JANUARY 6, 1997 – Review – Mars Attacks, director Tim Burton
This film is supposed to be a comedy. Maybe. I’m convinced it’s really a documentary in disguise. Let me make the case. The night I watched it, there were very few moments of laughter.
Except when the Martians fried Congress. The audience loved that. And anyone who knows the politics of the current, Newt Gingrich congress in the U.S., couldn’t help but love it too.
(There is a strong case to be made, in fact, that Newt hails from the Red Planet. But that’s another story).
Mars Attacks seems at first to be a silly spoof of science fiction. But as the flying saucers systematically, and with terrifying accuracy, blast every standing structure in Las Vegas, blur your eyes a minute and you’ll see instead US B-52s doing the same to Baghdad in 1991. This isn’t science fiction. This is just a picture of Western imperialism at war.
Or watch as the little invading soldiers, march through town after town, carrying a loudspeaker that blares out “We come in peace”, and then proceed to fry any human who gets in their way. Could be United Nations’ “peacekeeping” troops in Somalia.
Or it could be Columbus “discovering” America – and proceeding to virtually wipe out the indigenous populations on the Caribbean islands.
Or it could be Cortez, introducing himself to the Aztecs, and then laying siege to the 200,000 who lived in what is today Mexico City, and starving them to death.
The material for the movie’s “silly spoofs” is disturbingly close to home in the present and past of western imperialism.
But the movie spoofs more than that. There is the red-neck general who knows of only one way to deal with an attack from Mars – “nuke ‘em.” This has been the chorus of the far-right from China to Korea to Vietnam to the Gulf.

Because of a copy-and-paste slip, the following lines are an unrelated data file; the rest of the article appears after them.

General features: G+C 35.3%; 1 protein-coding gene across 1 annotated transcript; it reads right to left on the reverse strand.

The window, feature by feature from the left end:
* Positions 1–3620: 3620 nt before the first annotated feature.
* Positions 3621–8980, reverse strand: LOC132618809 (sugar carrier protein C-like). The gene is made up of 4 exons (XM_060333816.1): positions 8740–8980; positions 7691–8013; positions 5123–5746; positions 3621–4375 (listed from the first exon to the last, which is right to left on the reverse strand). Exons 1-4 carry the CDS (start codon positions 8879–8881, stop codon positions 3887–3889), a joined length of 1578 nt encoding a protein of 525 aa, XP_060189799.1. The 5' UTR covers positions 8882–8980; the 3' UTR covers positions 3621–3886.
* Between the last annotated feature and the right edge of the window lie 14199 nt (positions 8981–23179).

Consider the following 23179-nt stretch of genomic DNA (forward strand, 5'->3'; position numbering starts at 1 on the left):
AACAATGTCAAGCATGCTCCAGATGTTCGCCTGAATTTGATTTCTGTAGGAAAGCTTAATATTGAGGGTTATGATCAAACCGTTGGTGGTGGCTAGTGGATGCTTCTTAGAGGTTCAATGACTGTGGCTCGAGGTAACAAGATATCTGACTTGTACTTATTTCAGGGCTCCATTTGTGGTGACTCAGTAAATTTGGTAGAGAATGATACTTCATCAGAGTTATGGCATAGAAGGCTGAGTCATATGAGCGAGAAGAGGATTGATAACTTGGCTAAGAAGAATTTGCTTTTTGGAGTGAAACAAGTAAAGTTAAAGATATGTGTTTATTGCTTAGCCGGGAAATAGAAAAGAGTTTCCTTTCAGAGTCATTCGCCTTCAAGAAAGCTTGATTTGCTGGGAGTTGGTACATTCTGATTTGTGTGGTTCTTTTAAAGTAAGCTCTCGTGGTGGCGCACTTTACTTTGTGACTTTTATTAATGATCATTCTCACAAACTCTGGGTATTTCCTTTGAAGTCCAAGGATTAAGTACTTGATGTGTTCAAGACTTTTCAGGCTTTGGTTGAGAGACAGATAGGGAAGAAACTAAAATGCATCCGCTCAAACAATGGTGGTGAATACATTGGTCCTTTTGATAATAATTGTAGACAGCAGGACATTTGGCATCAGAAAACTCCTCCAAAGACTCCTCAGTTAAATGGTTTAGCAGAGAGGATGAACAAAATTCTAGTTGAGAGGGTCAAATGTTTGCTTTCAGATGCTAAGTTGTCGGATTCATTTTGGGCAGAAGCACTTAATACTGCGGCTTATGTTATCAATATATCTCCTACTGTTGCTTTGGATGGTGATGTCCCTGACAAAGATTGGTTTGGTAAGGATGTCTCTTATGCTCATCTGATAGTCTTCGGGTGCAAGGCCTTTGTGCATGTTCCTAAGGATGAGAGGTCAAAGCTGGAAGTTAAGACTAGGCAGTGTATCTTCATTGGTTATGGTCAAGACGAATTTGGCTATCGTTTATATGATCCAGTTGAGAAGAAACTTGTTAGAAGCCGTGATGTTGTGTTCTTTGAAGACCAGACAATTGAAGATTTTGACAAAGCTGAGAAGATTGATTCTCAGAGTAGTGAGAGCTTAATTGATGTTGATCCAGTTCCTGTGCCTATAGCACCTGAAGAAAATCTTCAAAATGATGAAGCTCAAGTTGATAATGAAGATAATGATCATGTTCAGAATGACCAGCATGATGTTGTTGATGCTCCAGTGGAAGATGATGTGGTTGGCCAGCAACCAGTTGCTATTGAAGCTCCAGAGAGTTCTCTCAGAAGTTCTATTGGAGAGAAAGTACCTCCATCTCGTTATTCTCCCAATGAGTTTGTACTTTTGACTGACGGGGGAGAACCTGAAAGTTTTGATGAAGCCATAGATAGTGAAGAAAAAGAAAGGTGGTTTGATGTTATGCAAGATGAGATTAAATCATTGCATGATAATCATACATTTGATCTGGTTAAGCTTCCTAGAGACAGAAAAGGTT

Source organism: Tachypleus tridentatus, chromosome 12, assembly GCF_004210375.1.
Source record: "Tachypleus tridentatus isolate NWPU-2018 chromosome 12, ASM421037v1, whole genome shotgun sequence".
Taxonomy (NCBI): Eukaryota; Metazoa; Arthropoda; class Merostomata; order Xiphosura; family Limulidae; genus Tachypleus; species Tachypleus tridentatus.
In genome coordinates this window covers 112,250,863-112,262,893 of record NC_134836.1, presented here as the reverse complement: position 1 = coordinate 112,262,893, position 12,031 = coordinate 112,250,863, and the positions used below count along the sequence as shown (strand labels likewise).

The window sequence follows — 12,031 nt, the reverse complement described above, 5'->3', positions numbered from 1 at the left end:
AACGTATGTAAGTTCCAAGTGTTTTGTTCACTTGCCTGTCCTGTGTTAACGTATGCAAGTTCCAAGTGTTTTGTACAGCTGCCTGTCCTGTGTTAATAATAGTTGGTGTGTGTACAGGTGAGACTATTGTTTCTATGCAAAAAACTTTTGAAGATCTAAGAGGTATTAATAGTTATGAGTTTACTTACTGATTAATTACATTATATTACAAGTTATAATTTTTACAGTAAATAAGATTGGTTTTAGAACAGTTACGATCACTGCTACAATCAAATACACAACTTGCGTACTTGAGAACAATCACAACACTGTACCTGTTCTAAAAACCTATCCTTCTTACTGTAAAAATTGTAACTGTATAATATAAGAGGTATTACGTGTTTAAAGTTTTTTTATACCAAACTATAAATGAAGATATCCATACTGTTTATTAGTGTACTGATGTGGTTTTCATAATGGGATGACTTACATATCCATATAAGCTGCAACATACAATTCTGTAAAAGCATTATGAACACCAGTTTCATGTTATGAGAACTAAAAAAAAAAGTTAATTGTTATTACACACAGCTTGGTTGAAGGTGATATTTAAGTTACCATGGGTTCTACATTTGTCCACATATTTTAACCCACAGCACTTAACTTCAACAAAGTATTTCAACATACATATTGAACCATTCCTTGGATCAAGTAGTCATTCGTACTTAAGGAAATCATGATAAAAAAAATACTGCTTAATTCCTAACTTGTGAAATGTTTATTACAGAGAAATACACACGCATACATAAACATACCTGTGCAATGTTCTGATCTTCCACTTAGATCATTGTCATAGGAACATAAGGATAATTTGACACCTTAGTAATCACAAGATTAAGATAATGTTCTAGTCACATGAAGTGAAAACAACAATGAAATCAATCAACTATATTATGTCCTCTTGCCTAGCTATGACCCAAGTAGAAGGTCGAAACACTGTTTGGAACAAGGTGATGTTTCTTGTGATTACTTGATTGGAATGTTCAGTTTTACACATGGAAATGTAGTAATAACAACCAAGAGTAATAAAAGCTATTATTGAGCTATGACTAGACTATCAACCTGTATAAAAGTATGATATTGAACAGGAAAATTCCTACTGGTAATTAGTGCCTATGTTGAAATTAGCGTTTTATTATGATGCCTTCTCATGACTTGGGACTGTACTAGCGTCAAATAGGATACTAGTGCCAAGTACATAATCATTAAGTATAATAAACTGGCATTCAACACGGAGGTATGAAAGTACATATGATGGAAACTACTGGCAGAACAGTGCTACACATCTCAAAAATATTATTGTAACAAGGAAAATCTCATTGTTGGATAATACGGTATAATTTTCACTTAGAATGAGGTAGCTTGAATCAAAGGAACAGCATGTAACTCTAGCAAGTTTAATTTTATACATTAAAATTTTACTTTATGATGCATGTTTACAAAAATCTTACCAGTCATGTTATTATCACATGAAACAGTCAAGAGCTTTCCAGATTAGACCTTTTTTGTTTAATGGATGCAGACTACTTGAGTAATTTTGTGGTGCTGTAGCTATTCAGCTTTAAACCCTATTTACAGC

You can’t help but smile when the monosyllabic invaders turn the general’s intercontinental missiles into a type of party favour.
There is the college professor, grown up into a senior adviser to the president, who in the end is shown to know absolutely nothing. The professor’s fate is to flirt with the equally empty-headed talk-show host, and end up as a hostage with her in a Martian space craft – the professor liberated from his body, and the talk-show host’s body switched with that of her dog.
How terrible – using human bodies for scientific experiments. Yes, it is terrible, but you don’t have to go to Mars to find examples of it. Think of the horrors of the Nazi holocaust. And in the Gulf War, hundreds of thousands of US and Canadian troops were injected with untested drugs (including pesticides!) which have resulted in the horrible, lingering illnesses known as “Gulf War Syndrome.”
And then there is Jack Nicholson, who plays two roles. He leads as the president of the US, who in the face of the invasion of the planet, has recourse only to sound bites. His second role, hidden from the audience for a while, but revealed half-way through, is as a sleazy, corrupt, drink-sodden real-estate speculator out for cheap thrills and big bucks.
Oh, excuse me, I’ve mixed him up with Bill Clinton.
By the end, it is clear that when the world is threatened, forget them all – by the end of the flick they’re all fried.
But the world is saved. By an elderly impoverished granny with some very bad taste in music, by her hick grandson, by a 60-year old failed heavyweight boxer who survives by playing pharaoh to the rich in Las Vegas, and by two black kids with a ghetto blaster.
And by Tom Jones.
If you blur your eyes, you can see in this motley crew the outlines of what is in fact our future – the poor, the oppressed, the working class.
I’m not sure whether Mars Attacks is a good film or not. I wouldn’t go see it twice. But I am sure that it is a documentary, and not science fiction.
© 1997 Paul Kellogg. This work is licensed under a CC BY 4.0 license.